Transfiguration proves this. Moses and Elijah confirm it. The Father guarantees
it. Jesus accepts it. At the end, Mark says that, after the vision, the
disciples saw only Jesus and nobody else. From now on, Jesus is the only
revelation of God for us! Jesus is alone, the key to understand all of the Old
• Mark 9, 9-10: To know how to keep
silence. Jesus asked the disciples to tell no one what they had seen, until
after the Son of man had risen from the dead, but the disciples did not
understand. In fact, they did not understand the meaning of the cross which
links suffering to the resurrection. The Cross of Jesus is the proof that life
is stronger than death.
• Mark 9, 11-13: The return of the
Prophet Elijah. The Prophet Malachi had announced that Elijah would return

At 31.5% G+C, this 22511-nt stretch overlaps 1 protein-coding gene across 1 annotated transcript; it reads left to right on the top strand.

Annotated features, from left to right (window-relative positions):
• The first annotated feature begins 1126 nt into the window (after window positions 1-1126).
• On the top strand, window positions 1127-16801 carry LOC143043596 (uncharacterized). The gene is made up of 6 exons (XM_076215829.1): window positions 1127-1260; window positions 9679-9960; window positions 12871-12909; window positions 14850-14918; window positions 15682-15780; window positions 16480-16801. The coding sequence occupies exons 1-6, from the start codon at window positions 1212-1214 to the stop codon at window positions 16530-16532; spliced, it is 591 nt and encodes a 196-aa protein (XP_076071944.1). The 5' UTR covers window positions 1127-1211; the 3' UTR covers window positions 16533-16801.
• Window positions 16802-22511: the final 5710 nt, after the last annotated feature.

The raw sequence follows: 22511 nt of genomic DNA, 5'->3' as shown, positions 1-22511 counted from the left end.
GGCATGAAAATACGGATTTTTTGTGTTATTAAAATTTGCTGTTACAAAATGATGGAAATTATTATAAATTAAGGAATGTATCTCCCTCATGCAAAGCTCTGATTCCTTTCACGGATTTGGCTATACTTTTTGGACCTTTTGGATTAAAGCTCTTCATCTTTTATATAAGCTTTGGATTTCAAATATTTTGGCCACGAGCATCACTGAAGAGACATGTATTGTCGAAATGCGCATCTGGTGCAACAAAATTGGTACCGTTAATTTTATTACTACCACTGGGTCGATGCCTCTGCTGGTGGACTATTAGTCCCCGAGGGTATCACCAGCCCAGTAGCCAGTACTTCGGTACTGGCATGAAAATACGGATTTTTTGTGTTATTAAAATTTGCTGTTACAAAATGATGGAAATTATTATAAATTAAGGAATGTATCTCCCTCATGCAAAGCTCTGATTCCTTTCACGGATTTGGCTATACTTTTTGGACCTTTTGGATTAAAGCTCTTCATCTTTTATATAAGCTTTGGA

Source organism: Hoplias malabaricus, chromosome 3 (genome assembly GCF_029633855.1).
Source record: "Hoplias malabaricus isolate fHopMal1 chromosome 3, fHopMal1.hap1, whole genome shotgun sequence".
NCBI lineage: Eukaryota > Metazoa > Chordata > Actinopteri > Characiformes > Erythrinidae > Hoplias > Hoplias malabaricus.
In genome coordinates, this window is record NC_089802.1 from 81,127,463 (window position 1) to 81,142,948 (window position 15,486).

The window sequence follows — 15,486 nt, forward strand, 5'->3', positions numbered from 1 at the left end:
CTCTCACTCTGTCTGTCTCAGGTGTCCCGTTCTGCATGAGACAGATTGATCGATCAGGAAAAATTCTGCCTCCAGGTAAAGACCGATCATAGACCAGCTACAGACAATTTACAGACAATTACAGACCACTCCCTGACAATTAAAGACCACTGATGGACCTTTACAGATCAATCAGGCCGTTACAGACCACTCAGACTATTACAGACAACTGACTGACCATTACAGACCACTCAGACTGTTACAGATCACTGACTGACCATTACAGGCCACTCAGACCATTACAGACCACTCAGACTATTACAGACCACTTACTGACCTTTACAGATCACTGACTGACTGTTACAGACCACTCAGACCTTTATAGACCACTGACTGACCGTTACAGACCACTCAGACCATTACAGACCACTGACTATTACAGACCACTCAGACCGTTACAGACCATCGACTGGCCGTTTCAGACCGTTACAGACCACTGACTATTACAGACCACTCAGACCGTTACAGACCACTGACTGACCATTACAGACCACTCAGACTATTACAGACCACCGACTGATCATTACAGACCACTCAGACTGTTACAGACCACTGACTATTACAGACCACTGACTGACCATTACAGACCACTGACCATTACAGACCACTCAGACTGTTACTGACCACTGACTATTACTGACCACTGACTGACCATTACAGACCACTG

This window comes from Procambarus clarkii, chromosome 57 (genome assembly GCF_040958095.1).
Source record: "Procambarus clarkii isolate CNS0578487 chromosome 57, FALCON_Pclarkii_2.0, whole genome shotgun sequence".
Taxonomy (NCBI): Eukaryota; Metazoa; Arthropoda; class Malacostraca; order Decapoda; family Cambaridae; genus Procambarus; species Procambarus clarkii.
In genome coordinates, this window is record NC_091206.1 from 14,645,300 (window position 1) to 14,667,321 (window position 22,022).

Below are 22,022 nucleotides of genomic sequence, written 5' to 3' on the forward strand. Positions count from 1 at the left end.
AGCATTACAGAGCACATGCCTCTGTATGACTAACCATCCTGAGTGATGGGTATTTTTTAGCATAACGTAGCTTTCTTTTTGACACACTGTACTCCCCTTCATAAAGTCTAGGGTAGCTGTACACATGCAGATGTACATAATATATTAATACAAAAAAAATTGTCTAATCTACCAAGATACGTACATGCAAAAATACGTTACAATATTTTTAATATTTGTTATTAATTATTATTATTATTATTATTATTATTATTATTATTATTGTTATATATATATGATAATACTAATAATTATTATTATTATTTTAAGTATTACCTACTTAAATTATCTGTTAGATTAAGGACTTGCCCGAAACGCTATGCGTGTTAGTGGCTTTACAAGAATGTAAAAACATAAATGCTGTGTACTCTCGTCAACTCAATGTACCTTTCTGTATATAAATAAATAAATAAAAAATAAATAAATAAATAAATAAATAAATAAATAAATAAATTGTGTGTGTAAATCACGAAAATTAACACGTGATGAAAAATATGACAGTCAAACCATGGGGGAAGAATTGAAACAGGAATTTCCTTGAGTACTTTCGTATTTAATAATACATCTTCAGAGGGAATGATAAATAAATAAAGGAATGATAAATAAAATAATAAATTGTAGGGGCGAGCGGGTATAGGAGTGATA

to prepare the path for the Messiah (Ml 3, 23-24): this same announcement is
found in the Book of Ecclesiasticus/Ben Sira (Si 48, 10). And then, how could
Jesus be the Messiah if Elijah had not yet returned? This is why the disciples
asked: Why do the Scribes say that before Elijah has to come?” (9, 111). The
response of Jesus is clear: “But I tell you Elijah has come and they have
treated him as they pleased, just as the Scriptures say about him” (9, 13). Jesus was speaking about John the Baptist who was killed by Herod (Mt 17,
4) Personal questions
• Has your faith in Jesus given you some
moment of transfiguration and of intense joy? How do these moments of joy give
you strength in times of difficulty?
• How can we transfigure today, our personal
and family life as well as our community life?
5) Concluding Prayer
All goes well
for one who lends generously,
who is honest
in all his dealing;
for all time to come he will not stumble,
for all time to come the upright will be
remembered. (Ps 112,5-6)